Powerful, devastating, depressing and deeply unsettling, the documentary Path of Blood by British filmmaker Jonathan Hacker gives new meaning to the word terror. This is the harrowing never-seen-before compilation of home movies about Al Qaeda terrorism in the Middle East, shot by the terrorists themselves inside their cells in Saudi Arabia. Regardless of your politics, this is a film that cannot fail to move your sense of humanity. It is hair-raising.
PATH OF BLOOD ★★★
Without taking any stand in the form of moral objectivity, the footage pieced together by documentarian Hacker simply tells it like it is, portraying jihadists as dangerous and misguided martyrs willing to die for their cause. The film’s weakness, in my opinion, is that it never clearly explains what that cause really is. Maybe that’s because there are many causes, not just one.
At any rate, you see the boys joking around in boot camps, racing wheelbarrows, oblivious to the social, religious, political and moral consequences of the brainwashing that leads to their attacks on innocent people. They look like young people anywhere, until the massive piles of corpses their games produce become hard to witness. It’s feverish and unnerving to the point of goose bumps to watch naive kids recruited into mass murder for reasons even they don’t seem to fully comprehend by the promise of adventure fueled by idealistic lies.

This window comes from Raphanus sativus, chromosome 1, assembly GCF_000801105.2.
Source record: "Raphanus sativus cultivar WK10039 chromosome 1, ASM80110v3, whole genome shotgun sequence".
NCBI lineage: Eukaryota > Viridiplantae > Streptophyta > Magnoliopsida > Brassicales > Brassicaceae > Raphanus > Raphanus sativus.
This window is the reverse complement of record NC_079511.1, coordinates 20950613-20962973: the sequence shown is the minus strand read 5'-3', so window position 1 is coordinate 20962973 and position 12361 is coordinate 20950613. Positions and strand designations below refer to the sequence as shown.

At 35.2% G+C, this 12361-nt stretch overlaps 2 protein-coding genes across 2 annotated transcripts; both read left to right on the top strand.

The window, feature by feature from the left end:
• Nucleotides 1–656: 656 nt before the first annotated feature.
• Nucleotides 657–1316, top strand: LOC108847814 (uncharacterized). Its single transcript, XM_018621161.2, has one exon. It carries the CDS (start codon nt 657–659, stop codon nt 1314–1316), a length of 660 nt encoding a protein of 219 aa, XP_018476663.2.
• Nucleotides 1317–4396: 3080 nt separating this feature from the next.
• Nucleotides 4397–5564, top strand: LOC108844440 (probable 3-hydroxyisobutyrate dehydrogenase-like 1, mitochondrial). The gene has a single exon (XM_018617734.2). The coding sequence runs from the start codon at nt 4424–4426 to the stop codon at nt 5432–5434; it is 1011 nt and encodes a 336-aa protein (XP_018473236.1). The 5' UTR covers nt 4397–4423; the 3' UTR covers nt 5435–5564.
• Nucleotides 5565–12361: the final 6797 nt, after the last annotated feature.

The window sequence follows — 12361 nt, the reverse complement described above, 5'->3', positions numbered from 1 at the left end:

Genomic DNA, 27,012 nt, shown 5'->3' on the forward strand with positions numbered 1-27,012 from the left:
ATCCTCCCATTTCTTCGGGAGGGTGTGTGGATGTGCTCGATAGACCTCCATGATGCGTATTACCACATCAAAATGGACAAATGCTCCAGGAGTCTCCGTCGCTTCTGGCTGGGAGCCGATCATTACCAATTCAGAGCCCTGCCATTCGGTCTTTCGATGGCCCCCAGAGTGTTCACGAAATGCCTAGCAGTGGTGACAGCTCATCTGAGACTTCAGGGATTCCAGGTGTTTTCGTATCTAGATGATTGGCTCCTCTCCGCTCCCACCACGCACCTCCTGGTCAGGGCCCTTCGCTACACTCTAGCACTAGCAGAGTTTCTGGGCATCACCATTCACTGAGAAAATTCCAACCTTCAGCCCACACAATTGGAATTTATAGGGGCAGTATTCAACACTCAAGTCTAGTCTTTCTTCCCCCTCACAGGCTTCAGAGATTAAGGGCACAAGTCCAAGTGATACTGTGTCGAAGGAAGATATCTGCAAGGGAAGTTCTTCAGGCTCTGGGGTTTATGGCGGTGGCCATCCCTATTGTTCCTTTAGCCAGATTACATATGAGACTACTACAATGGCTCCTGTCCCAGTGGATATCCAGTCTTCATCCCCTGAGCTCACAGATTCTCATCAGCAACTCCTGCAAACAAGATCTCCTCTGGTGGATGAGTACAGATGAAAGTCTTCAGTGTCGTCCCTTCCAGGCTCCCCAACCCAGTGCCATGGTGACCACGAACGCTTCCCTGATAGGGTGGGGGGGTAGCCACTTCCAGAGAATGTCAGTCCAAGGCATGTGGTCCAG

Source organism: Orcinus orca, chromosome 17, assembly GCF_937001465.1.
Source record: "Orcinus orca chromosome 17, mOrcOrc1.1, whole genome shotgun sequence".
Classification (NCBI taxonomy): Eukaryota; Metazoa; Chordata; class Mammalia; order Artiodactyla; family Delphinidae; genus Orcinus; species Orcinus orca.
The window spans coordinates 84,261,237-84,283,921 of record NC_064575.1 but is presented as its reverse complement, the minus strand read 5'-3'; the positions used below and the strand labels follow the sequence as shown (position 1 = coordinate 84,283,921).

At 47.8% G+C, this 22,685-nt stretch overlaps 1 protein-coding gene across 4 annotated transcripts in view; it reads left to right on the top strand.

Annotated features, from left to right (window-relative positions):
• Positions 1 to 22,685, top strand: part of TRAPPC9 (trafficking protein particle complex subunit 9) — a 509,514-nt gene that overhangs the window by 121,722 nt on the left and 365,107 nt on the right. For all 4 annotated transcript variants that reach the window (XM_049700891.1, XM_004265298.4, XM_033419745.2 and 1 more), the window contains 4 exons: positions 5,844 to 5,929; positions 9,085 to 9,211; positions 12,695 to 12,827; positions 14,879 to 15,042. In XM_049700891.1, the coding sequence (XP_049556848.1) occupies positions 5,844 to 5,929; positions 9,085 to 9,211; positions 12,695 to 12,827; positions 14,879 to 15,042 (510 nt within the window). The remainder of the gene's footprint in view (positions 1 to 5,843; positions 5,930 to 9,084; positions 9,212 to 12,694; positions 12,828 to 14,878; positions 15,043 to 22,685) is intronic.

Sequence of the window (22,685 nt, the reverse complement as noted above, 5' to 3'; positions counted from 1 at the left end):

Equally suspicious is the Saudi government’s use of ex-terrorists who face the cameras to praise the peaceful nature of Islam, knowing they have killed their own friends and families. Most alarming of all is the inherent parallel the movie makes between the way naive jihadists fall for recruitment lies and the way sections of uneducated Western society fall for the lies of political candidates with vile unconstitutional agendas through the misleading reports of biased media outlets (no names please).
Documentaries without objectivity are often praised. The world is a mess, and Path of Blood will force you to think, which is what any good documentary should do. Terrorism is here to stay, and the future may be hopeless. Attention must be paid. But this is one time I would have preferred a non-fiction film that takes a moral stand about what it shows, in the direction of right, wrong, and the affirmation of hope.